LANDRY JONES: The Oklahoma State QB didn't have a great season in 2011 (by his own standards), but that wouldn't have prevented Jones from being a first-round draft pick. He still passed for nearly 4,500 yards, with 29 TDs and 15 INTs as a junior. The 6-4, 230-pound Sooner is back in Norman for one more go-around and would like nothing better than to put Oklahoma back into the national spotlight. The likelihood of that happening depends a lot on Jones' supporting cast. Gone is All-American wideout Ryan Broyles, but the hope is that Jones can stay healthy and spread the ball around a little more, while bouncing back from a inconsistent 2011.
AARON MURRAY: This Georgia Bulldog had a down year in 2011 (compared to his freshman season), but his numbers were still impressive in his second stint in the SEC. He lacks ideal size (6-1, 211), but has shown flashes of absolute brilliant play. Last season, Murray completed just under 60 percent of his throws, but amassed 3,149 yards and 35 TDs. There is every reason to believe that a strong second half of 2011 will carry over into 2012 and it could result in a magical junior season in Athens for Murray. A favorable schedule void of LSU and Alabama won't hurt his stats at all.
CASEY PACHALL: TCU was supposed to suffer a lull with the departure of Andy Dalton to the NFL, but that simply wasn't the case. Enter the 6-5 Pachall, who filled the void nicely, completing over 66 percent of his throws as a sophomore, for just under 3,000 yards. His decision-making is what really got him noticed, as Pachall threw 25 TDs against just seven interceptions in 2011. The Horned Frogs will be competing in a new conference this year - the Big 12 - and Pachall's ability to make the right reads and protect the football will go a long way in determining TCU's initial foray into the conference.
TAHJ BOYD: The 6-1, 230-pound Clemson QB burst on the scene as a sophomore in 2011, leading the Tigers to their first ACC title in 20 years. A gifted athlete, Boyd has the ability to beat teams with his arm and legs. Last season, he completed 298-of-499 passes for 3,828 yards and 33 TDs. Nine of his 12 total interceptions came in the final six games of the season, but that shouldn't detract from Boyd's huge campaign. Clemson returns a slew of talent on the offensive side of the ball in 2012, including All-American wideout Sammy Watkins. The duo should pick up where it left off in 2011 and become one of the nation's premier "pitch-and-catch" combos. With Boyd under center, Clemson certainly has the inside track at another conference crown.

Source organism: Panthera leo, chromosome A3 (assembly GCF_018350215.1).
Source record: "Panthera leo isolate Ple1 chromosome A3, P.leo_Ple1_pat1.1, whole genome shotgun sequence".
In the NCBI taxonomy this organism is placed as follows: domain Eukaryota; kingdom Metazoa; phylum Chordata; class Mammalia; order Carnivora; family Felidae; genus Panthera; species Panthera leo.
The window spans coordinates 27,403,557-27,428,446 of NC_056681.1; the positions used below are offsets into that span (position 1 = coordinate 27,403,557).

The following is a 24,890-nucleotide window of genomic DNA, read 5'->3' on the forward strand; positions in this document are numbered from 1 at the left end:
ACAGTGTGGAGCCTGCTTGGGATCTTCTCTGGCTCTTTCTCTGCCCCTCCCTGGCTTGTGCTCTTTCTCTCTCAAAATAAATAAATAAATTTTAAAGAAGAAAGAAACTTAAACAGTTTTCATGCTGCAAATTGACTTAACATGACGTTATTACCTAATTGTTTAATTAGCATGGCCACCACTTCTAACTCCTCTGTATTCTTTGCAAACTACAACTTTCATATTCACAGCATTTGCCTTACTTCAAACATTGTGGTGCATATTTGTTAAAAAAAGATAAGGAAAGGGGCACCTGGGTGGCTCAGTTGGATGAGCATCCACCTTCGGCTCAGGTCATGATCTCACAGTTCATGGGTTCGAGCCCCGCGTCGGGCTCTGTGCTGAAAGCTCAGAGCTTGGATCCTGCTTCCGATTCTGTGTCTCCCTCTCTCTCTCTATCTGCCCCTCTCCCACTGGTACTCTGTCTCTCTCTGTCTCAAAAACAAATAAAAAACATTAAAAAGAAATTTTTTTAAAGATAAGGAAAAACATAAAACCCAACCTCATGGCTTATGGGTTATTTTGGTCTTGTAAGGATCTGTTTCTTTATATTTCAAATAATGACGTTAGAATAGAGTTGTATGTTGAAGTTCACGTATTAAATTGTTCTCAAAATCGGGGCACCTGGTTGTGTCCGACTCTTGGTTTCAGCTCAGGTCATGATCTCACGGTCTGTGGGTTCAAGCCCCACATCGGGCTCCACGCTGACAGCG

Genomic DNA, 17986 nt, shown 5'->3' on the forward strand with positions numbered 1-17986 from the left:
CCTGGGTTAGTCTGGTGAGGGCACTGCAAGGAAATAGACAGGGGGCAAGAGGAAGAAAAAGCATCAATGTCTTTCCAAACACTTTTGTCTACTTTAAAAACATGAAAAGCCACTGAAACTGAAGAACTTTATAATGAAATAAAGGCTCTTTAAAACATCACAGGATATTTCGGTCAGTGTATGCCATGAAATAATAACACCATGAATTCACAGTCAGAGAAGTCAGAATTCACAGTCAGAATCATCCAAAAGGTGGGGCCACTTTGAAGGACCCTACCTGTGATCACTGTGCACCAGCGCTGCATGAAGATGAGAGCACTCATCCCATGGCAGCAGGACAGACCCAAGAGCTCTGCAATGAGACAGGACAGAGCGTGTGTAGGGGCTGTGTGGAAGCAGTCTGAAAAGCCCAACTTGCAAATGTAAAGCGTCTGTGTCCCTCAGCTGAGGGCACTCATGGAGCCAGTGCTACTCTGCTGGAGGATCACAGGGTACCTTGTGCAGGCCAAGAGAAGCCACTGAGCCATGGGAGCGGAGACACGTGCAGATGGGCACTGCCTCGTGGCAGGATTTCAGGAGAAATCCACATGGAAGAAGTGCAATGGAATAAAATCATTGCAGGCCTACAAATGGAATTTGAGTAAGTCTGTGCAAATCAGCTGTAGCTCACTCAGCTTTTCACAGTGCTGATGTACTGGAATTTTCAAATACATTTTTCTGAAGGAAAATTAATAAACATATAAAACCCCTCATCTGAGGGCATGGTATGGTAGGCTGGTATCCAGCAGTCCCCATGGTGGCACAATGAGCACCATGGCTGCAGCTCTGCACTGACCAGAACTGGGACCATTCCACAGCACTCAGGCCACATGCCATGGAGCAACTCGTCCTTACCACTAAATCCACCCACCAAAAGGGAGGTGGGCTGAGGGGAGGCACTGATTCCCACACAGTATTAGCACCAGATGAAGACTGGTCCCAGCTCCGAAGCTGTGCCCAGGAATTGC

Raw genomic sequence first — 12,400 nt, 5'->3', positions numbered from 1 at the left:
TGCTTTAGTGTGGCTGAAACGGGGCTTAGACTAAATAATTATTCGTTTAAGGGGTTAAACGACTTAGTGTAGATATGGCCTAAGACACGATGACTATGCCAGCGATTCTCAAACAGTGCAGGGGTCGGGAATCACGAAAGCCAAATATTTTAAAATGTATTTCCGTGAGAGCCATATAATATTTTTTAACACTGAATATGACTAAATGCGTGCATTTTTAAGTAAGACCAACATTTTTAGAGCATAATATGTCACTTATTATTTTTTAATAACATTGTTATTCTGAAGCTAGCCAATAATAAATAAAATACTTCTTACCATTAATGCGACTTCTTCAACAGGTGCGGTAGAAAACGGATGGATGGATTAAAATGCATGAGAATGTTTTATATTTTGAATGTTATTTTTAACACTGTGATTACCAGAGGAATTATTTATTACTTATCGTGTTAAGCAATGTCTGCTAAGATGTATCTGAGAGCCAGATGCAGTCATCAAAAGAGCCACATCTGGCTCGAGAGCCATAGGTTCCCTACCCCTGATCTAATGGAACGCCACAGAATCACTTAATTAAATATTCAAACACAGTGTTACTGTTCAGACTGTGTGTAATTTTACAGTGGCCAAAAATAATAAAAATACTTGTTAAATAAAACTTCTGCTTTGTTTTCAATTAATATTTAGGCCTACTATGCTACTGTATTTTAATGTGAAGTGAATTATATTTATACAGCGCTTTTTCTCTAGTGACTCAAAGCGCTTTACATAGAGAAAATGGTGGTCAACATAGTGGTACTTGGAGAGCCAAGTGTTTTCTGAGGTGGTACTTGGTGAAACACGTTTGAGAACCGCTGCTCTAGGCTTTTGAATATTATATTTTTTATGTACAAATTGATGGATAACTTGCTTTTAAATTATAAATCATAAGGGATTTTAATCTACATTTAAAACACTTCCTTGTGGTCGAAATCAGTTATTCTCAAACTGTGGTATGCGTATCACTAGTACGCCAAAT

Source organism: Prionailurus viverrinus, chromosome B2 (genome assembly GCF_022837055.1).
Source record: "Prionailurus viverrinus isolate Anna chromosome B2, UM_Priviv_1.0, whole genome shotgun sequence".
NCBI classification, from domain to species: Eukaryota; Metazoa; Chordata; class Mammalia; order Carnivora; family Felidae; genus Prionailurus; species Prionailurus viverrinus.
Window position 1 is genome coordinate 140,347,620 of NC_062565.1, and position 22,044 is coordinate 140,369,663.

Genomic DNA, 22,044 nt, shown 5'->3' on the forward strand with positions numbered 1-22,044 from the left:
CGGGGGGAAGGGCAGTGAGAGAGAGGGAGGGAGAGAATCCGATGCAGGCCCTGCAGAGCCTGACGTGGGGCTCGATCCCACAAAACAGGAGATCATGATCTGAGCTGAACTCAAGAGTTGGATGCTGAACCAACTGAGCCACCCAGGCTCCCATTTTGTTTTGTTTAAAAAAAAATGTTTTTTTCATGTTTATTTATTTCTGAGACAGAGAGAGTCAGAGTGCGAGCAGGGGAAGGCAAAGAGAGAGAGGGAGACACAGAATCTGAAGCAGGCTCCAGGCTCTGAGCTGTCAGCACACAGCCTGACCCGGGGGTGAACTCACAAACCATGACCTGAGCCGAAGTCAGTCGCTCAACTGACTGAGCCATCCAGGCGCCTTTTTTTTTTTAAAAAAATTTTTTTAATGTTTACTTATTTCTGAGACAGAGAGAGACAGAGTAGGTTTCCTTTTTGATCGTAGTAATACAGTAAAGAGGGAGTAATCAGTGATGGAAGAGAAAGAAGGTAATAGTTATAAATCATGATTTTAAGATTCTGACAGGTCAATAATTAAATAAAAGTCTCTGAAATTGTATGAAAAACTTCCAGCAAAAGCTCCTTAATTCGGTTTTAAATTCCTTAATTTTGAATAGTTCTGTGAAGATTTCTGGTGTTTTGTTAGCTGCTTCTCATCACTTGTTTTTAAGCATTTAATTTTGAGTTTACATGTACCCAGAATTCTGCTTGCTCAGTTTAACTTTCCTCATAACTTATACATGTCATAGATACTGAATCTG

DENARD ROBINSON: A Heisman hopeful a couple of seasons ago, this extremely talented Michigan QB took a step back in his maturation process under center. The nation's top dual-threat, the 6-foot Robinson rushed for a team-high 1,176 yards and 16 TDs, while passing for 2,173 yards and 20 scores. However, it was offset a bit by 15 interceptions and a completion percentage of just .550. Inconsistency has been the biggest problem for Michigan's top playmaker. The Wolverines finished at 11-2 in Brady Hoke's first season at the helm and, of course, Robinson was a big reason for it. If he can limit his mistakes and deliver on a more consistent basis, the Wolverines may find themselves back atop the Big Ten.
JAMES FRANKLIN: The 6-2, 225-pound Missouri QB had a strong sophomore season both as a rusher and passer. The Tigers' top playmaker, Franklin completed just over 63 percent of his throws in his first year as a starter in 2011, for 2,865 yards, with 21 TDs. He also found time to finish second on the team in rushing, amassing 981 yards and half of the team's 30 rushing TDs. Franklin was named the Independence Bowl MVP after throwing for 132 yards and one TD, while rushing for 142 yards and two more scores. It is that kind of diversity that will fuel the Tigers in 2012 and keep them relevant in the new-look Big 12.
HONORABLE MENTION: A.J. McCarron (Alabama), Logan Thomas (Virginia Tech), Keith Price (Washington), Bryn Renner (North Carolina), Collin Klein (Kansas State), Mike Glennon (North Carolina State).